In Greece, people vote No and get Yes
Here is a fascinating sentence in The New York Times story about the election in Greece:
Because of a peculiarity of the Greek electoral law in which 50 bonus seats go to the front-runner, a pro-bailout government will emerge from a vote in which more than half of Greeks actually voted for parties that are opposed to the bailout or its conditions.
The people voted No and they get a government of Yes. How is that? Because the No side divided its vote. Most of the No vote is on the left: the rising Radical Left group, with 71 seats, the Democratic Left, with 17 seats, and the shrinking Communists, with 12 seats. But the No side also includes two parties on the right: Independent Greeks, with 20 seats, and Golden Dawn, with 18 seats.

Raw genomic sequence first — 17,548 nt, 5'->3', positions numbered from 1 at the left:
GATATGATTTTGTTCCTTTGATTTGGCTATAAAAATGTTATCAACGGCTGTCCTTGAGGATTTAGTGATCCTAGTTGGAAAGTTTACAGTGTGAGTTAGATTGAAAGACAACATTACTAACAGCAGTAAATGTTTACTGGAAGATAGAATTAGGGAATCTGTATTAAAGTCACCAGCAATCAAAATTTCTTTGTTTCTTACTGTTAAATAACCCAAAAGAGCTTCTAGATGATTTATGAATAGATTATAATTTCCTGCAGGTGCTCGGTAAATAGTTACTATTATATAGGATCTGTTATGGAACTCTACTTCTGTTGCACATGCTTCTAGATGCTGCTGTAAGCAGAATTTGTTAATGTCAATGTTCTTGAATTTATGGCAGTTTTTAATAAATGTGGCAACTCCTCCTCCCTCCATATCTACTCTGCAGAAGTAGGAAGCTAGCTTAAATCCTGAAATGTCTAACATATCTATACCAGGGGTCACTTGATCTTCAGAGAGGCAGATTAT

As a result of the No voters not sticking together, the biggest party, and winner of 50 bonus seats, is on the Yes side: the center-right New Democracy, which won just under 30 percent of the vote. Also on the Yes side is the old center-left party, the Panhellenic Socialists (Pasok). That party, with 33 seats, is the one most likely to join a coalition with the conservatives.
This is a case in which the parliamentary system of government, which is supposed to express the people's will more clearly than the two-party system we have in the United States, gives an odd result.
Achenblog by Joel Achenbach
Postman On Politics